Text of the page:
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Dissecting Ron Artest's improved shooting in Lakers' Game 3 111-110 victory over Utah

May 9, 2010 |  2:08 pm

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Lakers forward Ron Artest arrived at EnergySolutions Arena 2 1/2 hours before Saturday's Game 3 against Utah, apparently figuring that some extra shooting would get him out of his shooting funk.

Even though he had maintained all season that he never worried about his low shooting numbers, or even his shot selection, the topic irked him enough to lament about the topic via Twitter because Coach Phil Jackson had publicly criticized his shot selection, particularly with his seven of 42 (16.7%) clip from three-point range in the first eight playoff games.

The scenario played out much differently in the Lakers' 111-110 Game 3 victory over the Utah Jazz, with Artest scoring 20 points on seven of 13 shooting, including four of seven from downtown. It's plausible Artest drew motivation from Jackson's comments and the subsequent coverage regarding his tweets, an episode Artest and Jackson have since resolved. But that explanation is too cliche and doesn't give enough credit to Artest for making a difference in the game.

The breakdown below reveals that Artest's improved shooting has more to do with his increased aggressiveness and confidence as well as good team ball movement and penetration, all of which enabled him to make quality shots.

Second quarter, 10:55 - 10:52

With Fisher manning the point at the top of the key, Artest flashed from the right block to the near-side perimeter. Utah forward Paul Millsap gave Artest the space, and Artest made him pay with a three-pointer that cut the Jazz's lead to 27-21.

Third quarter, 5:53 - 5:48

Artest received a pass from Fisher on the near-side perimeter. Millsap gave Artest the space again, and he knocked down the trey to tie the game up at 67-67.

Third quarter, 4:53 - 4:46

Kobe Bryant set himself up on the far post and looked for an opening in the lane and along the baseline. Utah forward C.J. Miles played him squared up as Bryant worked his way in the post. As soon as Jazz guard Wesley Matthews doubled up on Bryant, he kicked the ball out to Artest at the top of the key. Though Utah guard Deron Williams tried contesting the shot, Artest hit a dagger three, giving the Lakers a 70-69 lead.

Third quarter, 1:02 - :58

After Artest inbounded the ball to Gasol, he got the ball right back on the near-side perimeter. Gasol set a screen on Matthews, creating enough separation for Artest to nail his third consecutive three-pointer. The shot gave the Lakers a lead of 80-78.

Fourth quarter, 11:52 - 11:44

After Lakers forward Lamar Odom received an entry pass from Jordan Farmar at the left block, Artest curled off a Bryant screen set on Kyle Korver. Artest received a pass from Odom at the top of the key. With Millsap guarding Artest up top, he dribbled to his left through the lane and bullied his way in for the left-handed layup. The basket gave the Lakers a lead of 84-80.

Fourth quarter, 9:46 - 9:37

After Odom fed Gasol an entry pass, he quickly drew a double team. Meanwhile, Artest penetrated the lane and received a dump pass from Gasol along the baseline. Artest dribbled out to corner behind the perimeter and hit his fourth three-pointer, closing the Jazz's lead to 88-87.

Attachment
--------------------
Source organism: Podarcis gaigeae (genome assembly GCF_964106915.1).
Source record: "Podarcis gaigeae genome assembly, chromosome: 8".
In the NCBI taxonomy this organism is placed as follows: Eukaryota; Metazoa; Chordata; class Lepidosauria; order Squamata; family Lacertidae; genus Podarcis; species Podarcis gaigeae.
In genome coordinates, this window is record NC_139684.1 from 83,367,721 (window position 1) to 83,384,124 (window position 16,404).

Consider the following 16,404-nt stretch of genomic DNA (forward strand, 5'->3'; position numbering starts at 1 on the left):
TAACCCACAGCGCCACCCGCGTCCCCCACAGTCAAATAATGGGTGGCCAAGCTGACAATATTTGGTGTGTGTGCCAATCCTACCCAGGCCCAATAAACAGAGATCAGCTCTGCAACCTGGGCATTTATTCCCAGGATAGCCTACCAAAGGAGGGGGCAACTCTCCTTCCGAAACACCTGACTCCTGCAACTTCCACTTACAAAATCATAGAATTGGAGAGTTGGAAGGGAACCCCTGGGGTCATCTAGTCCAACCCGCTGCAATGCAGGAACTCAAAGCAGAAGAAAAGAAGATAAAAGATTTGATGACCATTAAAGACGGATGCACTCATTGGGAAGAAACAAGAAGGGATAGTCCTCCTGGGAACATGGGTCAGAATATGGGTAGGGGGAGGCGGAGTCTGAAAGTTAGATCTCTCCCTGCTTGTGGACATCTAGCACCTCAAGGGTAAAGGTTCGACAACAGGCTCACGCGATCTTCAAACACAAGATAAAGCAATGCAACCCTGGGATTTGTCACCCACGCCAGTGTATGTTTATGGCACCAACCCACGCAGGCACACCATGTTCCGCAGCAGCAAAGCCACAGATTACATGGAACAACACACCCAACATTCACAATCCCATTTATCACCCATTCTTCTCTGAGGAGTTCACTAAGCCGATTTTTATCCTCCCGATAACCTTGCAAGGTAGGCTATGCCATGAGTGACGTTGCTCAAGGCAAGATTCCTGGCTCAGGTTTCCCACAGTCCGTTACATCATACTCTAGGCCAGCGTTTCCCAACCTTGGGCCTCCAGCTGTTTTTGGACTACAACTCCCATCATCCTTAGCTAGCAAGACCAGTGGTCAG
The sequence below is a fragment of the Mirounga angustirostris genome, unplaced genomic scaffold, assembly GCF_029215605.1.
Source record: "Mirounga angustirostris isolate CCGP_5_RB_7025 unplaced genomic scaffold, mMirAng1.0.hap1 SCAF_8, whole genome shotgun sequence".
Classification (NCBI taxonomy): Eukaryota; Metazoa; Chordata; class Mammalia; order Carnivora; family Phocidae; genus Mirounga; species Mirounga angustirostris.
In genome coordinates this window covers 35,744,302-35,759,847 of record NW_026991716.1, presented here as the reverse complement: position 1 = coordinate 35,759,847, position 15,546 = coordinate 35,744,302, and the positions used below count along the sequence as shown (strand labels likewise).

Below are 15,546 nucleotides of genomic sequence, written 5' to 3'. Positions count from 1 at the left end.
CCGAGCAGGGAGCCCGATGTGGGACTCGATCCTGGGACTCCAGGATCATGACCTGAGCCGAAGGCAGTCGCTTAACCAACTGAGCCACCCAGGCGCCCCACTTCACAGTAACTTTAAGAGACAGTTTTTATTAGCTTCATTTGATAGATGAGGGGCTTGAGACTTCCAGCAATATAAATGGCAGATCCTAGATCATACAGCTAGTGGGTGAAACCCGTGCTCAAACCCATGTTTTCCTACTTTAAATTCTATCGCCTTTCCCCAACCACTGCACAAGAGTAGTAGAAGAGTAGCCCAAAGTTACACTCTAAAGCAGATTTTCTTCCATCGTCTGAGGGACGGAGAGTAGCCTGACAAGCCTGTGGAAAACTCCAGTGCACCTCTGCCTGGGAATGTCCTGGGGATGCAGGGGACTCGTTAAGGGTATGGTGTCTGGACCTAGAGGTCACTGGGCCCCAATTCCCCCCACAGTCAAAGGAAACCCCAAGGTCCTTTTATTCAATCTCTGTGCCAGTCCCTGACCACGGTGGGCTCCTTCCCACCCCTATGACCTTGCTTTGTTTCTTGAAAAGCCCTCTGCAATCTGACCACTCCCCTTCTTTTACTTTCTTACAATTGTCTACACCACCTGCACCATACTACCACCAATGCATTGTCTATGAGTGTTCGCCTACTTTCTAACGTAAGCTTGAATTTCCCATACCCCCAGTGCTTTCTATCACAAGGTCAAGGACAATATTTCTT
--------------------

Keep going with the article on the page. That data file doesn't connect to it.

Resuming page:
Fourth quarter, 8:41 - 8:29

Bryant drove the lane before getting double teamed by the free-throw line. He then passed the ball to Odom on the near-side perimeter. He took a quick one dribble past Korver, but quickly drew a double team from Millsap in the lane. Odom kicked the ball out to Artest in the corner, and Korver immediately marked him. Artest drove past Korver along the baseline and finished with a reverse layup. The basket gave the Lakers a 91-90 lead.

What this means

This isn't a matter of Artest shooting himself out of a slump. While it's good his poor shooting numbers haven't rattled his confidence, what mattered more was that Artest seemed more involved with the offense, an approach he had also taken in the Lakers' Game 5 victory against the Oklahoma City Thunder.

When players go through shooting slumps, some talk about the shooter's mentality and how the only solution is to keep firing away until the shots knock down. That's partly true, but it's misleading. The better solution, which Artest followed, is to find ways to have a positive effect on the game. He had done that even through his shooting struggles with his tough defense. But he still fired shots at will even when they weren't in rhythm just because he was wide open.

This time, the Jazz left him open but his shots came in the context of the offense through ball movement or penetration. Hopefully for Artest, this leads to more impressive shooting performances. But if they don't, he can still remain effective offensively with good ball movement, spacing and penetration to ensure the balance the Lakers always desire.

-- Mark Medina

Follow the L.A. Times Lakers blog on Twitter. E-mail the Lakers blog at mgmedin@gmail.com.

Photo: Lakers forward Ron Artest reacts after making a three-point shot against the Utah Jazz in Game 3 on Saturday. Credit: Wally Skalij / Los Angeles Times


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